“There are few ways better than face-to-face meetings to change people’s hearts and minds. … For (visitors) to sit and talk face-to-face, to sit right across from another person, to hear their stories, to hear what they’ve tried to make of their lives in their years and decades in prison, is to encounter them in their humanity; both their fallenness, but also their capacity to restore themselves, to recreate themselves and to change,” Deacon Booth said. 

“It changes people in ways that academic lectures or homilies I don’t think can do,” he said. “There is nothing like sitting, looking into a person’s face and talking to them about change and guilt to open your eyes to the reality of things.”

And that’s what led to his retirement from Vanderbilt University where he served as a professor in the political science and philosophy departments.

“I quickly ceased being a professor and tried to be the coordinator to bring in those people,” he explained, “and generally, to search out every opportunity we can to create a system of justice that’s tempered by mercy, that’s restorative in character and not revenge driven and, as Pope Francis mentioned, that window of hope.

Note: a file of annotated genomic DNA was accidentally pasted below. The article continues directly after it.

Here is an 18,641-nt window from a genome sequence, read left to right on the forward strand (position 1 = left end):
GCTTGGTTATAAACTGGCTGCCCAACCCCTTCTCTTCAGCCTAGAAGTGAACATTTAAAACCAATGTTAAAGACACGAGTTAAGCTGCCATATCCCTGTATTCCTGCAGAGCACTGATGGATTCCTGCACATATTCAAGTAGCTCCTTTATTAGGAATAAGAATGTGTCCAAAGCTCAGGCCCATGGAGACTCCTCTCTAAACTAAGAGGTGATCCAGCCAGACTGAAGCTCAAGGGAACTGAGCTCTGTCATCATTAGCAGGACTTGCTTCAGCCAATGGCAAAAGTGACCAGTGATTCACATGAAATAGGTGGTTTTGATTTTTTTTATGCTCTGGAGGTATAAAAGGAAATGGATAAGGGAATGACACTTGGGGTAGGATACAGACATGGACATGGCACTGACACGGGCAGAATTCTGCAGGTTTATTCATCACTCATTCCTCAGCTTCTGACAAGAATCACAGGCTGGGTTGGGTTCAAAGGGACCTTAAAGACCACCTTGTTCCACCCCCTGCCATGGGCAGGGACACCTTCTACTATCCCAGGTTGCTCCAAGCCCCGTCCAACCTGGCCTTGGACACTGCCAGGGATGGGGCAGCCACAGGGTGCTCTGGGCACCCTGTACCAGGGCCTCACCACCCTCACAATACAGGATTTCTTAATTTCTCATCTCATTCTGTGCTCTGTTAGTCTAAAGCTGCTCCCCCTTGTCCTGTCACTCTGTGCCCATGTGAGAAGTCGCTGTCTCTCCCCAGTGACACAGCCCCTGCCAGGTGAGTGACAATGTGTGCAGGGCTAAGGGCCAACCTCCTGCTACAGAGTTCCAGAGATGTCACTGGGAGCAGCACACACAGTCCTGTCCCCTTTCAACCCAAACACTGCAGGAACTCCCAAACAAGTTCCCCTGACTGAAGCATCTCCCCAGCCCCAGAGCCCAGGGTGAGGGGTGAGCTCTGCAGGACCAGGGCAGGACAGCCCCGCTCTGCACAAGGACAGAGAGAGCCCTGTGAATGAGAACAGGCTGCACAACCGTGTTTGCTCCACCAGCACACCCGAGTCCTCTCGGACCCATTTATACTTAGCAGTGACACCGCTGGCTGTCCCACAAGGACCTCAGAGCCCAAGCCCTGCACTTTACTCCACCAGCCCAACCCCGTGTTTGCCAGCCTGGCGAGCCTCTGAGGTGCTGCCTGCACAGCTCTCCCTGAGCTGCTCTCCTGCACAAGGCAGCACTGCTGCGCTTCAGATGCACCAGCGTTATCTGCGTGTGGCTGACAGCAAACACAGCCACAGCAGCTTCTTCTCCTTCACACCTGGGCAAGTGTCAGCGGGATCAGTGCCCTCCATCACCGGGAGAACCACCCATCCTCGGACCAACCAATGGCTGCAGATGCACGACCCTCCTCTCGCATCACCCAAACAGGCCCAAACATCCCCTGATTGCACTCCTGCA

“The pope’s outspoken opposition to capital punishment is a great source of hope about change in the Church and its taking a stronger and more active public role in opposition to the death penalty,” he concluded. “The three bishops in Tennessee, who consistently have spoken out about the rash of executions in that state over the past three or four years, the work of Sister Prejean, of Kwame, of thousands of nameless volunteers who go to prisons, meet these men, lobby around their fellow citizens, these have to be rays of hope that this terrible act of revenge will finally come to an end in our country and worldwide.”

Sister Prejean and Ajamu also shared their stories of coming into this fight against the death penalty, how human dignity can be upheld in the context of the prison system, and what gives them hope about the path forward during the panel discussion.

Following the main discussion, the panelists answered questions from attendees. To view the full discussion, visit